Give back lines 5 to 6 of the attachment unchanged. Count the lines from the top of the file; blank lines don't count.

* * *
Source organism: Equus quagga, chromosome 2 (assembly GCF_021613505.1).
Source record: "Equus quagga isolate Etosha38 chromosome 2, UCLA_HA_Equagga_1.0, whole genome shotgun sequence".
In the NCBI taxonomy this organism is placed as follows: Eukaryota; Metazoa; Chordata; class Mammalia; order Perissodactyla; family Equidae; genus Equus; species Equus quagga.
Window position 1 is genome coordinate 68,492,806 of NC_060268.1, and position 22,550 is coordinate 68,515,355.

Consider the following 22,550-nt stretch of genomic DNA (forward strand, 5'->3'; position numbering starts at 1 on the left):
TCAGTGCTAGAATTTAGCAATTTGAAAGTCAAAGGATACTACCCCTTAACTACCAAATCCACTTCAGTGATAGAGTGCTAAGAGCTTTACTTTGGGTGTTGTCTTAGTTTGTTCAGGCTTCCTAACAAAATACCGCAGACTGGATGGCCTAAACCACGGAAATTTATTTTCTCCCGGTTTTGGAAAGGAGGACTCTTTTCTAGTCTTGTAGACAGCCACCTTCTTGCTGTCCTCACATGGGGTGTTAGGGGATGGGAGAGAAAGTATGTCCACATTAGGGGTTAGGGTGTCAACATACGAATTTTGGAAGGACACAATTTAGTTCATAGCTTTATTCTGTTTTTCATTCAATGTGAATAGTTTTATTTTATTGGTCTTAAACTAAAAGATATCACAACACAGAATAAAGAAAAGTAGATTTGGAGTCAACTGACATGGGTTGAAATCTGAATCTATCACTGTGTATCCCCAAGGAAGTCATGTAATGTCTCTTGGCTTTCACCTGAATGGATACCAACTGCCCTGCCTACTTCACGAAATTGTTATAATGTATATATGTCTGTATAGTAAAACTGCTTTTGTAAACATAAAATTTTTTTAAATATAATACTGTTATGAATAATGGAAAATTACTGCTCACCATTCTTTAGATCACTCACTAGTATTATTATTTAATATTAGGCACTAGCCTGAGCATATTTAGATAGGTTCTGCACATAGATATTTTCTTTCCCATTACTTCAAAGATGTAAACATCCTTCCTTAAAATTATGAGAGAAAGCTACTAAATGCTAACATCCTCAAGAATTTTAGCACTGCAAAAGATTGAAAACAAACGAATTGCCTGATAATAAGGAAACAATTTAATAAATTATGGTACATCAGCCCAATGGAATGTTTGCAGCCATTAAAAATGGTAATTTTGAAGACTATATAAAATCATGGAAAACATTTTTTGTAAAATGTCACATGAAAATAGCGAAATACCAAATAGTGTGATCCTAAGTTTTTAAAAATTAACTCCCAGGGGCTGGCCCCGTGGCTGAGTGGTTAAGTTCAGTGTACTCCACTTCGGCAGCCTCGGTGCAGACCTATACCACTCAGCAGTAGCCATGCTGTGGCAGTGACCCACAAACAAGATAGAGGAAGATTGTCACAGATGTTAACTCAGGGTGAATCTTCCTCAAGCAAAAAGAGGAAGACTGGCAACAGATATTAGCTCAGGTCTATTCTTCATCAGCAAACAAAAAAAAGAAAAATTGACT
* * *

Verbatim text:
Consider the following 22,550-nt stretch of genomic DNA (forward strand, 5'->3'; position numbering starts at 1 on the left):
TCAGTGCTAGAATTTAGCAATTTGAAAGTCAAAGGATACTACCCCTTAACTACCAAATCCACTTCAGTGATAGAGTGCTAAGAGCTTTACTTTGGGTGTTGTCTTAGTTTGTTCAGGCTTCCTAACAAAATACCGCAGACTGGATGGCCTAAACCACGGAAATTTATTTTCTCCCGGTTTTGGAAAGGAGGACTCTTTTCTAGTCTTGTAGACAGCCACCTTCTTGCTGTCCTCACATGGGGTGTTAGGGGATGGGAGAGAAAGTATGTCCACATTAGGGGTTAGGGTGTCAACATACGAATTTTGGAAGGACACAATTTAGTTCATAGCTTTATTCTGTTTTTCATTCAATGTGAATAGTTTTATTTTATTGGTCTTAAACTAAAAGATATCACAACACAGAATAAAGAAAAGTAGATTTGGAGTCAACTGACATGGGTTGAAATCTGAATCTATCACTGTGTATCCCCAAGGAAGTCATGTAATGTCTCTTGGCTTTCACCTGAATGGATACCAACTGCCCTGCCTACTTCACGAAATTGTTATAATGTATATATGTCTGTATAGTAAAACTGCTTTTGTAAACATAAAATTTTTTTAAATATAATACTGTTATGAATAATGGAAAATTACTGCTCACCATTCTTTAGATCACTCACTAGTATTATTATTTAATATTAGGCACTAGCCTGAGCATATTTAGATAGGTTCTGCACATAGATATTTTCTTTCCCATTACTTCAAAGATGTAAACATCCTTCCTTAAAATTATGAGAGAAAGCTACTAAATGCTAACATCCTCAAGAATTTTAGCACTGCAAAAGATTGAAAACAAACGAATTGCCTGATAATAAGGAAACAATTTAATAAATTATGGTACATCAGCCCAATGGAATGTTTGCAGCCATTAAAAATGGTAATTTTGAAGACTATATAAAATCATGGAAAACATTTTTTGTAAAATGTCACATGAAAATAGCGAAATACCAAATAGTGTGATCCTAAGTTTTTAAAAATTAACTCCCAGGGGCTGGCCCCGTGGCTGAGTGGTTAAGTTCAGTGTACTCCACTTCGGCAGCCTCGGTGCAGACCTATACCACTCAGCAGTAGCCATGCTGTGGCAGTGACCCACAAACAAGATAGAGGAAGATTGTCACAGATGTTAACTCAGGGTGAATCTTCCTCAAGCAAAAAGAGGAAGACTGGCAACAGATATTAGCTCAGGTCTATTCTTCATCAGCAAACAAAAAAAAGAAAAATTGACT